By Paul Steinhauser, CNN Political Editor
It’s the biggest day of Republican primary voting since Super Tuesday back on March 6.
But when five states hold contests Tuesday, the only drama left appears to be the size of the margins of victory for all-but-certain GOP presidential nominee Mitt Romney.
“This is the last day before the primary in a number of states and we’re campaigning today to encourage people to get out and vote. We’d like to get the delegates here in Pennsylvania and the other states, of course, and be on my way to becoming the nominee,” Romney said Monday at a campaign rally near Philadelphia.
While he continues to campaign in primary states along the road to the nomination, Romney now has his eyes on a larger prize: the White House. Of the five states voting Tuesday, Pennsylvania is the only one where Romney could be competitive in November’s general election against President Barack Obama.
“I’d like you to go out and vote in your primary and give me your support and show that we’re ready and willing to take on President Obama and then I want you to work over the summer to get your friends to think about voting,” Romney said earlier Monday, at a campaign event near Pittsburgh. “I need your help for November 6. So you need to get your friends to vote. You need to pull them out.”
Far ahead of the field in the battle for delegates, Romney became the presumptive nominee April 10 after his closest rival, former Sen. Rick Santorum of Pennsylvania, suspended his campaign. Even though former House Speaker Newt Gingrich and Rep. Ron Paul of Texas continue their long-shot bids for the White House, the party appears to be consolidating around Romney.
According to a CNN estimate, Romney has 695 of the 1,144 delegates needed to clinch the nomination, with Santorum holding 273 delegates, Gingrich with 141 and Paul with 72.
Gingrich told NBC on Monday that he would “reassess” his campaign depending on how he finishes in Delaware, a winner-take-all state in which he has campaigned for several weeks.
“I think we need to take a deep look at what we are doing,” Gingrich told NBC. “We will be in North Carolina tomorrow night and we will look and see what the results are.”
Gingrich had previously said he would stay in the race until Romney reaches 1,144. Paul told CNBC Monday that he won’t step aside even if Romney soon clinches the nomination.
“If tomorrow, Romney had the absolute number, I would probably continue in a modified way to maximize the number of delegates to go to the convention,” Paul said on “Squawk Box,” adding that his supporters insist he stay in the running.
“What is remarkable is how much this race has changed now that it has become a general election contest between Mitt Romney and President Obama,” Republican strategist and CNN contributor Alex Castellanos said. “The pathetically small GOP contest has been left behind.”
“It has been replaced by a much larger election about two dramatically different views about what kind of country we are going to be and whether fairness or growth is our biggest problem,” added Castellanos, who was a top media adviser for Romney’s 2008 nomination bid but who is not taking sides this cycle.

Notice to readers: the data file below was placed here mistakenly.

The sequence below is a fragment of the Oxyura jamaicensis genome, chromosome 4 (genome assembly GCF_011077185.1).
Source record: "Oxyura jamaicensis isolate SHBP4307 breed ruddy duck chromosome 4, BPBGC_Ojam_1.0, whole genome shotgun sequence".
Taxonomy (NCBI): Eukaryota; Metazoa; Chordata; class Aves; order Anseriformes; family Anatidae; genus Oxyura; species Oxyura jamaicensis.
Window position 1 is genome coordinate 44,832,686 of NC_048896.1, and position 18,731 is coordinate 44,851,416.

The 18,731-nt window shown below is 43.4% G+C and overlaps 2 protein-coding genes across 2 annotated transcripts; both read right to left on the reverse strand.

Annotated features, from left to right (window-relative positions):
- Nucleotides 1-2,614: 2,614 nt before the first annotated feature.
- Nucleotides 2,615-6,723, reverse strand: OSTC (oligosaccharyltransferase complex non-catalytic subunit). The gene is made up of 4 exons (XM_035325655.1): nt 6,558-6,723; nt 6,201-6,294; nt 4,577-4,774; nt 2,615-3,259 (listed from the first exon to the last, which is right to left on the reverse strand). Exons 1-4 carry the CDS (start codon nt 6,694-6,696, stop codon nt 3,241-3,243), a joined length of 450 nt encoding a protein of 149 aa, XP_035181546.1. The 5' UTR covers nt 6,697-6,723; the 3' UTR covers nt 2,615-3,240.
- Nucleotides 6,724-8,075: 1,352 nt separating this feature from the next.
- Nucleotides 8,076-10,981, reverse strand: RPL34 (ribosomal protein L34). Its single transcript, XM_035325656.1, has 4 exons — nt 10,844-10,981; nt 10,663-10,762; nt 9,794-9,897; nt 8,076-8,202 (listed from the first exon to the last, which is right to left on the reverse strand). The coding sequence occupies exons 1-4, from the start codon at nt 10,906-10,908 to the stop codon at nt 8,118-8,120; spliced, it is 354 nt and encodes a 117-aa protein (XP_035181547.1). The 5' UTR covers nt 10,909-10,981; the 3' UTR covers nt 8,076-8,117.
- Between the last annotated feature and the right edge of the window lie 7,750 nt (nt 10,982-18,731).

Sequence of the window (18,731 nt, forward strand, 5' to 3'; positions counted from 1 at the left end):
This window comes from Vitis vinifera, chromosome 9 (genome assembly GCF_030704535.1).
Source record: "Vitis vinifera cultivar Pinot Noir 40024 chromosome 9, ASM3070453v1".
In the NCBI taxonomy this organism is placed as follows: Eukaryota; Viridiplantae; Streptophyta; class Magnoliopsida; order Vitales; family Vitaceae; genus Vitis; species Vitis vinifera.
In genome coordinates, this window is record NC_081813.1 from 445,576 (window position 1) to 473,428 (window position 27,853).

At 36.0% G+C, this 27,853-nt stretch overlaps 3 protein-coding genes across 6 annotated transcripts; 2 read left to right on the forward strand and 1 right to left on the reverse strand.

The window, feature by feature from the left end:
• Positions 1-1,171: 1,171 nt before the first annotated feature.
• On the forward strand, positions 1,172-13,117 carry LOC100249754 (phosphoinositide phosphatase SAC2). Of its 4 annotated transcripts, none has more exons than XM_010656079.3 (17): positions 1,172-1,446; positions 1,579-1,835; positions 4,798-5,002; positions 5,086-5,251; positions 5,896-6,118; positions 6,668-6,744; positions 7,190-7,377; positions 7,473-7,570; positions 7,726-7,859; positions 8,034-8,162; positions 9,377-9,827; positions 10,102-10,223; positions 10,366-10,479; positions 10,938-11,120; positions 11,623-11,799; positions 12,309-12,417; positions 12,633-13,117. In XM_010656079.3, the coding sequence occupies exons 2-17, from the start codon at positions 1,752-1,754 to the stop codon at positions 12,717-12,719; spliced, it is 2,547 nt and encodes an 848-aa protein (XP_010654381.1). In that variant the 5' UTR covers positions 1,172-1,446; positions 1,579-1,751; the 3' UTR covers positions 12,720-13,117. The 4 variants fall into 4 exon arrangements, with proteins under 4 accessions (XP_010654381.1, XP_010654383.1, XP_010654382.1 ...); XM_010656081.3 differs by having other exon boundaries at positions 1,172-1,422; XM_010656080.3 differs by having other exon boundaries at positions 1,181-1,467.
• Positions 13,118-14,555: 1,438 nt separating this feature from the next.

New York is the largest of the five states holding contests Tuesday, with 92 delegates at stake, followed by Pennsylvania’s 54 delegates. Also holding primaries: Connecticut, with 25 delegates at stake; Delaware with 17 delegates and Rhode Island with 16. Romney has campaigned in all five states over the past couple of weeks.
Even if he were to win all 204 delegates up for grabs Tuesday, Romney won’t have enough to formally clinch the nomination. That will most likely happen in May.
Romney will spend primary night in New Hampshire, the state that traditionally holds the first-in-the-nation primary. After narrowly edging out Santorum in the Iowa caucuses — a result that was later modified to give Santorum the win — Romney won big in New Hampshire, which also is a crucial general election battleground state that both Democrats and Republicans will contest heavily.
Romney, who was governor of neighboring Massachusetts and who owns a vacation home in the Granite State, announced his presidential exploratory committee with a video from New Hampshire in April of last year and formally announced his campaign at an event in the state last June.
“Tuesday will mark the semi-official end of the primary campaign and Romney will become the presumptive nominee. The campaign will come full circle in New Hampshire,” said a Romney campaign official who declined to be identified discussing campaign details.
Another sign of a campaign in transition from primary to general election mode is team Romney’s coordination with the Republican National Committee. While the campaign has begun joint general election fund-raising with the RNC, a Romney sweep of Tuesday’s contests will bring further coordination.
“The RNC has done some amazing work to prepare the entire operation for a presumptive nominee. It will be clear this week that we have a presumptive nominee, so it’s imperative some first steps be taken in order to synchronize operations so that all Republicans are working together and focused on winning the general election in November,” a Romney adviser told CNN.
As for drama, there’s still one very important contest to come.
“There is only one primary left — the VP primary — and Mitt Romney has the only vote,” Castellanos said.